Perfect Life (Vida Perfecta) is a Spanish-language HBO Max Original by Leticia Dolera originally aired on Movistar+. Perfect Life Season 2 picks up shortly after the first season as María (Dolera) navigates motherhood, her sister Esther (Aixa Villagrán) contemplates marriage, and their best friend Cristina (Celia Freijeiro) has her own marriage crisis.
Love, and life as a whole, is messy. There are no two ways about it. The depictions and images of perfect lives and love seen on TV are a far cry from the realities real people face on the daily. Perfect Life has always been about reconciling the ideals we have about life with the realities we face. But Perfect Life Season 2 takes this message to a new level by imploring us to recognize the perfection of imperfection. And foremost, this is thanks to an amazing depiction of a therapist.
María is struggling to connect with her baby Juanito. She’s not especially letting the baby’s father Gari (Enric Auquer) into Juanito’s life, or her own, and she’s unbearably jealous of Esther’s getting married and Cris’s open relationship. She craves normalcy and fears being a bad mother. So she does what basically nobody in television ever actually does and finds a therapist. And a good one. For much of Perfect Life Season 2, the episodes are framed around her therapy sessions and the sage advice she receives. It’s a depiction that neither puts the therapist in a position as some all-knowing miracle-working nor a rube who is so bad that it prompts María to figure it out on her own. She’s simply a good therapist who doesn’t always get it right, but ultimately provides exactly the kind of professional support that so many of us could use, while also helping her recognize all of the support that she has around her if only she wouldn’t push it away.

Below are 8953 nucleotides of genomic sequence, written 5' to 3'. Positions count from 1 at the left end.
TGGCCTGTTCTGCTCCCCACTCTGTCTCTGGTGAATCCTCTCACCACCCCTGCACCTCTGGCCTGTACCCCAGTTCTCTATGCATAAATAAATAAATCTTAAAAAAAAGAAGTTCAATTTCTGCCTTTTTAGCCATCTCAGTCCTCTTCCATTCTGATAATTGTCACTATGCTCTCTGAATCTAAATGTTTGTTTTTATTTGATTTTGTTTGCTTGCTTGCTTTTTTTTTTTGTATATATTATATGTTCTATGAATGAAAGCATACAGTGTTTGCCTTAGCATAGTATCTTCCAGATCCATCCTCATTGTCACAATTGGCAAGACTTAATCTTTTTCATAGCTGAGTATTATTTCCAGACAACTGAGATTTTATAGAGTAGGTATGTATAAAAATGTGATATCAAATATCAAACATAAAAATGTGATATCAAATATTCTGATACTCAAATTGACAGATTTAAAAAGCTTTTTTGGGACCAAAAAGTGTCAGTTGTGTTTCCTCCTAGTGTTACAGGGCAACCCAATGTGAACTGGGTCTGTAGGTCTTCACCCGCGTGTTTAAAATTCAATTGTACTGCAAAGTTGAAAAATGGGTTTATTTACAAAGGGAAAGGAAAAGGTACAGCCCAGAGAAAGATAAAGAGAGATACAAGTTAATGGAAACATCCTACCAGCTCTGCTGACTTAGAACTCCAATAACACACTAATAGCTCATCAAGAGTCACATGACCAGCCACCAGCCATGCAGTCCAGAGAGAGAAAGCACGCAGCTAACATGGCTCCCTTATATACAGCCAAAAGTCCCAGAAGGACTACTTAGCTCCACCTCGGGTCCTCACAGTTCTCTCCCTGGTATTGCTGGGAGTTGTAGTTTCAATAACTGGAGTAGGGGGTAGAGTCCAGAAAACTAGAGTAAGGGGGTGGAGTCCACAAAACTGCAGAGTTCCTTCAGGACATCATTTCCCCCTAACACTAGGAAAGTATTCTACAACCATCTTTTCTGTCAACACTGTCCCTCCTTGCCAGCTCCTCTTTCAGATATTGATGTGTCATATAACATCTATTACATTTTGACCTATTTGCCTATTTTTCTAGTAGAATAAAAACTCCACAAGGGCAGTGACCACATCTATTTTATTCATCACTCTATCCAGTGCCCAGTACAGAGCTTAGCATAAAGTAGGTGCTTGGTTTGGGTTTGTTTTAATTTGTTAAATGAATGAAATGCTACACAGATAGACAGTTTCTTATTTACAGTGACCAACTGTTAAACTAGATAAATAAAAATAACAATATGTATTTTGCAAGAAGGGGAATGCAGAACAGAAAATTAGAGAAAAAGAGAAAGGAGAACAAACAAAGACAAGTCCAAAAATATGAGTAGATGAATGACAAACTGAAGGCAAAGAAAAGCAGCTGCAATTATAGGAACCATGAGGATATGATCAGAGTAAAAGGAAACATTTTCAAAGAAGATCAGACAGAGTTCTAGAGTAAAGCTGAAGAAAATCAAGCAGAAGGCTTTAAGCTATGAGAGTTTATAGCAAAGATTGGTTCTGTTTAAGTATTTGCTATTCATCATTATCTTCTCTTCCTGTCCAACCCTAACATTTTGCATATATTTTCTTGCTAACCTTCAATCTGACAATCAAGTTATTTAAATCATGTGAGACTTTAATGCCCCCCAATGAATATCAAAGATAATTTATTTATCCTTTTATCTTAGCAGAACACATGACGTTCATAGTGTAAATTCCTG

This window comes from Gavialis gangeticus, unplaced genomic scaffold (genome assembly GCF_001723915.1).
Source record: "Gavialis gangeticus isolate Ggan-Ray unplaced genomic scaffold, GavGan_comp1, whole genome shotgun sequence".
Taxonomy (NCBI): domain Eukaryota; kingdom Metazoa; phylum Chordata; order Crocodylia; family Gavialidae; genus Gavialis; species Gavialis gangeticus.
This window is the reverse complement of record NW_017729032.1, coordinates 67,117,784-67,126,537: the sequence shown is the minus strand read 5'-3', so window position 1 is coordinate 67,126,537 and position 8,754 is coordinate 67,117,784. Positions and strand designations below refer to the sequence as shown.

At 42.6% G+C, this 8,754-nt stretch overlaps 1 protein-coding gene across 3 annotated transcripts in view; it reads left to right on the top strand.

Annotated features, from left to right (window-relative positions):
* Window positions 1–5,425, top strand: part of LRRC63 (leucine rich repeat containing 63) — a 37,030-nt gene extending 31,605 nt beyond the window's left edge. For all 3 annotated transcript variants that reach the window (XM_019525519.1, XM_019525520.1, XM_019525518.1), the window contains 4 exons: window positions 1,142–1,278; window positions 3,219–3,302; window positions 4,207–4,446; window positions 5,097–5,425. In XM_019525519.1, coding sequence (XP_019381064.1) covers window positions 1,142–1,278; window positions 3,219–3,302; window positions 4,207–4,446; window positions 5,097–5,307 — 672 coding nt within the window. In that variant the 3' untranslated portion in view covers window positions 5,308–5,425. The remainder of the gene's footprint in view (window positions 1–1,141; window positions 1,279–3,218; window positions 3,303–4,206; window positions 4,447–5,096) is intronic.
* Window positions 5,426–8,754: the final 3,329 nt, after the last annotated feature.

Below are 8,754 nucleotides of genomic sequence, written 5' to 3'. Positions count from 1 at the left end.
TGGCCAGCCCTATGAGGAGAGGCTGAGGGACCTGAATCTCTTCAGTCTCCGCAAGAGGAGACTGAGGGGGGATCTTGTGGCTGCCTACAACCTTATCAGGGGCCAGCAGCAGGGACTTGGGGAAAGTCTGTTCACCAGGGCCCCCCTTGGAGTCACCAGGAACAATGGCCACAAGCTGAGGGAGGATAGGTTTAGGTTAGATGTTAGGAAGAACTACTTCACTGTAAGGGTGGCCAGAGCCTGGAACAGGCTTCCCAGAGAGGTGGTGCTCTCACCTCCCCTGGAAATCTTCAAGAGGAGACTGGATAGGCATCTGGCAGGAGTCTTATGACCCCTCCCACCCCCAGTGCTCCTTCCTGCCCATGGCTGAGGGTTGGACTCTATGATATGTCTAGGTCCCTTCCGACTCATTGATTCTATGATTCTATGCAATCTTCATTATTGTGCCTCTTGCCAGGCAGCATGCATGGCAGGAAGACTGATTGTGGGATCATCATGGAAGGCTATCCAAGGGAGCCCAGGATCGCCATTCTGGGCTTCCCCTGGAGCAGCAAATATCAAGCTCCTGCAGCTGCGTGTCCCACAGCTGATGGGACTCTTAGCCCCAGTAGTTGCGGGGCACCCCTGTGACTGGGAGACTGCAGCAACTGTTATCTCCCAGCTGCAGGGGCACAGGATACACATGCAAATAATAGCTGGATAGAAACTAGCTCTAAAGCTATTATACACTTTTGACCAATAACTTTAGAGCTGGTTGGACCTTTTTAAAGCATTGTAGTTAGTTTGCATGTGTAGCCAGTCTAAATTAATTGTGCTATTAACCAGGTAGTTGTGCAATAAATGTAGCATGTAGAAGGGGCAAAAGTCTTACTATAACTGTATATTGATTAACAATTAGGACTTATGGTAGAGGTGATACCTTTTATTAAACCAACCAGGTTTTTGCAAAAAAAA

Of course, María isn’t the only star of the show, as her on and off boyfriend Xosé (Manuel Burque) has commitment issues to resolve, Gari and his girlfriend work to learn how better to communicate, Cris refuses to communicate with her husband and sabotages any potential for their relationship to continue, and Esther struggles with accepting stability in her life. They’re all very real and well-portrayed struggles. The emotions throughout the season are constantly running high. But what I appreciate most is at the end of the day, everyone is forced to make difficult decisions about their relationships and live with them.
Who is to say whether their choices are right or wrong. Maybe a third season will explore this further. But it’s the fact that they all made distinct and definite choices that makes the season so powerful and so close to perfection. There are a couple of jokes that didn’t really land, maybe because of rough translations and mediocre dubbing, both of which I tried throughout the season. I still wish that the main autistic character could have been played by an autistic actor, but the depiction of neurodivergent life and love is by far the best I’ve seen in television.
Perfect Life Season 2 redefines what perfect looks like—a messy life full of love nonetheless. It’s a strong story and performance with such a great ending that it may even leave you feeling like you can have a perfect life too, with a little bit of effort.
Perfect Life Season 2 is streaming now on HBO Max.
Perfect Life (Vida Perfecta) Season 2
Perfect Life Season 2 redefines what perfect looks like—a messy life full of love nonetheless